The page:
Crockett's 1875 Breakfast Camp restaurant invites guests to cozy up to an old fashioned breakfast experience.

Frontier Food At Crockett’s 1875 Breakfast Camp

Finding breakfast foods in Gatlinburg, Tennessee is about as easy as falling off of a log. It seems like every other restaurant is dishing up some country eats. With a day of Smoky Mountain hiking planned, we needed something that would stick with us and fuel our morning. Those early settlers in the region started their day with hearty meals, so we looked for something similar. One of the most visually appealing spaces on the strip is just a couple of blocks from the national park entrance. We were hoping to find frontier food at Crockett’s 1875 Breakfast Camp.

The interior of Crockett's Breakfast Camp whisks visitors back to a simpler day.

Mr. Maples

The outside certainly evokes the idea of an old mountain camp, and stepping through the door kept the theme going. The restaurant is named for local legend, David “Crockett” Maples. The frontiersman served in the Civil War, where his company helped protect the Appalachian region. He returned to the Gatlinburg area to operate a supply store with his wife, Mary. At times, Mr. Maples would serve as a mountain guide for visitors, which led to his near demise. A blizzard left him stranded and he nearly froze to death. Severe frostbite cost him both feet, but that didn’t stop David Maples.

The interior has plenty of room for larger groups to dine on frontier foods at Crockett's Breakfast Camp.

Unstoppable Spirit

“Crockett” created a pair of boots with wooden feet. He secured these to his legs and was able to get around with a pair of canes. With the mobility issue solved, he was able to continue his active life until his death at the age of 88 years. When you make your stop at Crockett’s Breakfast Camp, you will want to give a nod to the statue of Maples that can be found outside. Back inside, the smell of frontier food had our appetites revving. After a quick look around, it was time to sit down to a hearty breakfast.

A hearty breakfast fuels visitors for a day of exploring in the Great Smoky Mountains.

Protein Portions

Crystal decided to sample some standard campside eats. Eggs, bacon, and toast would provide her fuel and the side dish of fresh fruit was a great compliment. An unexpected treat was a dollop of Cherokee Sweet Corn Pone. This delectable, sweet substance is a mixture of cornmeal, sugar, butter, and water. While the recipe sounds simple, the results are out of this world. Good thing they ration this stuff because you can have too much of a good thing.

Eggs Benedict is made extra special with the addition of corned beef.

Not Your Average Bennie

I was feeling much more ‘”out of the ordinary” for my order. For the past couple of years, I have had a hankering to test out as many Eggs Benedict dishes as I can find. Crockett’s has a plate that puts the frontier food spin on this classic dish. The Signature Corned Beef Hash Benedict starts with an English muffin and ends with their homemade hollandaise sauce. In between, they load a healthy helping of corned beef, which they top with two poached eggs. A side order of baked apple slices added a sweet, cinnamon touch to my meal.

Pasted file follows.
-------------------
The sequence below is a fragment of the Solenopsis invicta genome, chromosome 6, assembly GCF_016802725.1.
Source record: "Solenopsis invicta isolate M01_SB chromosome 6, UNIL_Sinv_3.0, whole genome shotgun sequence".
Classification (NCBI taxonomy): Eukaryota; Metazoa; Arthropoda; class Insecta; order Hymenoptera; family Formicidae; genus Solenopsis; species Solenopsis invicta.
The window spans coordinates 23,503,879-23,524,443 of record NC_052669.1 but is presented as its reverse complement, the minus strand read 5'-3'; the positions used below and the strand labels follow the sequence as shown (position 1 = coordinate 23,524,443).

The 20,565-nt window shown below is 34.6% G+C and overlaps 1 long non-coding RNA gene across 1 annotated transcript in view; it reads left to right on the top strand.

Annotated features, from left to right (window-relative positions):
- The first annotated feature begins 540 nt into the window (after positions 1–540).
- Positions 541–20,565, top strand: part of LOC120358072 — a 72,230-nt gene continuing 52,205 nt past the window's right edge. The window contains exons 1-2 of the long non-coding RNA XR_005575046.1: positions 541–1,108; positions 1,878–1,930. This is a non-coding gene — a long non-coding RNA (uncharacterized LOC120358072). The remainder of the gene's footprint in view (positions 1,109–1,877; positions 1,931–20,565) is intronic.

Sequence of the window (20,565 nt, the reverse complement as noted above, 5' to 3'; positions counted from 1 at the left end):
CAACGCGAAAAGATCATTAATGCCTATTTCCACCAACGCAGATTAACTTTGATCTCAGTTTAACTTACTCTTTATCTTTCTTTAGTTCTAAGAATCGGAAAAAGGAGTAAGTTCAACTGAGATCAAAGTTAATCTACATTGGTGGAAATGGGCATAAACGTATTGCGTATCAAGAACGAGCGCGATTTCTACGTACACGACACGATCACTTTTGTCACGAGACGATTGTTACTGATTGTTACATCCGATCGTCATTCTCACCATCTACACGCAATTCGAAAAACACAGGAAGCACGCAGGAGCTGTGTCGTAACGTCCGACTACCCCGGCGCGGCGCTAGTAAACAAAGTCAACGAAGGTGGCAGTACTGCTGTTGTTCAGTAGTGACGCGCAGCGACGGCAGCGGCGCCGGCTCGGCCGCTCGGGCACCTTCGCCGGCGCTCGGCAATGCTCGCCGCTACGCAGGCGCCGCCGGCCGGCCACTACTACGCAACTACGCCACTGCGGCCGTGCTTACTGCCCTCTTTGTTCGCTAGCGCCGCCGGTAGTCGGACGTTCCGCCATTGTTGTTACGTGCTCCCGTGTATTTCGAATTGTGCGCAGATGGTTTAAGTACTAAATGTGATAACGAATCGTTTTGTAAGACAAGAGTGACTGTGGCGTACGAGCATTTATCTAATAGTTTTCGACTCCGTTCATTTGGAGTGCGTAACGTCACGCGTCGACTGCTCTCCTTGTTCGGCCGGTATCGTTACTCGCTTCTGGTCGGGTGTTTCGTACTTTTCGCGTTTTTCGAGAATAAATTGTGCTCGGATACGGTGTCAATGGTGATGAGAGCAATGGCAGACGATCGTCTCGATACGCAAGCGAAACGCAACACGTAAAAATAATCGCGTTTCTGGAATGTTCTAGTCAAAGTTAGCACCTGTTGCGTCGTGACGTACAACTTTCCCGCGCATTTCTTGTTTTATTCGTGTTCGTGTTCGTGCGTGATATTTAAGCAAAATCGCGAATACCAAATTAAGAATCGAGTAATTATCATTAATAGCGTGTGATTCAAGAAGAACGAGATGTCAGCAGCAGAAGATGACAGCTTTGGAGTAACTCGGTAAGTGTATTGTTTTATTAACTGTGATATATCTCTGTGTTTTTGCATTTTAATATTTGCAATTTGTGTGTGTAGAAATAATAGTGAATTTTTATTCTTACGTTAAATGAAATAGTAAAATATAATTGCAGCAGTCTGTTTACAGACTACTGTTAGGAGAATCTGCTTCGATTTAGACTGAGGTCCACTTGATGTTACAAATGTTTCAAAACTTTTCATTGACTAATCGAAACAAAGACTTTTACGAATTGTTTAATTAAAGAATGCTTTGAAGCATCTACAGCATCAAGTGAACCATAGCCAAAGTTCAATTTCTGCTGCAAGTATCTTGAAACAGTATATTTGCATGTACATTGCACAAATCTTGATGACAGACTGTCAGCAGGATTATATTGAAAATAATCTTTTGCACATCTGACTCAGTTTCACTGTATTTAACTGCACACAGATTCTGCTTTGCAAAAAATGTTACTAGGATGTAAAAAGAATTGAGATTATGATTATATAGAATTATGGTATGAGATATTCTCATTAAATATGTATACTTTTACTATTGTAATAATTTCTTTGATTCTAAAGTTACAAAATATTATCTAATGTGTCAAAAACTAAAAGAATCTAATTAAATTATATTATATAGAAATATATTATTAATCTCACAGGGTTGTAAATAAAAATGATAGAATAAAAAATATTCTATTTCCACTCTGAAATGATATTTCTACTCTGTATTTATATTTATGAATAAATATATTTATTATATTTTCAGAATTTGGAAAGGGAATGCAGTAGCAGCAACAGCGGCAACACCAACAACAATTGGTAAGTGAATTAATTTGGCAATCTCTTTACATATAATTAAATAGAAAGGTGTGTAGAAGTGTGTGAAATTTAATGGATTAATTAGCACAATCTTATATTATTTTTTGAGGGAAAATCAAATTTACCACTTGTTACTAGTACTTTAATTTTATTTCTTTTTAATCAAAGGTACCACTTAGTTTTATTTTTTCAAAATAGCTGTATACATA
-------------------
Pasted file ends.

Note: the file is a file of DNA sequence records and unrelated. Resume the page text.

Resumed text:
A monster of a flapjack adds plenty of flavor to a morning meal.

Frankenstein Flapjack

During our visit to Gatlinburg, we came to realize that pancake places are abundant. We had already tested a few and decided that we will be compiling a pancake plethora article in the coming weeks. In the meantime, it was our turn at the Thick Aretha Frankensteins Pancake. The manager sent one over for us to sample, and we were blown away by its size. We found out that it is baked, instead of being whipped up on a griddle. The texture was so airy that we kept nibbling away at this monstrous creation.

The authors relax over coffee, before heading off to explore the Great Smoky Mountain national Park.

Full Up with Frontier Food

After filling our bellies, we took a few extra minutes to nurse our coffees. These extra moments gave us time to walk through the day’s itinerary. We knew that the recent rains would make some of the trails less than pristine, but it wouldn’t stop us from exploring a region we had waited so long to visit. With plenty of fuel from our frontier food, the day was ours to seize. It’s time to hit the trails and make the most of our day. What do you think of the tale of David “Crockett” Maples?

the authors signatures.

8 thoughts on “Frontier Food At Crockett’s 1875 Breakfast Camp”

  1. Did not know he lost his feet , it is very interesting, the food looked very good and according to your article I’m right thanks for sharing

  2. I love restaurants with a bit of history. I can imagine those frontiersmen needed lots of food to keep them going, and it looks as if Crocketts is keeping the tradition alive!

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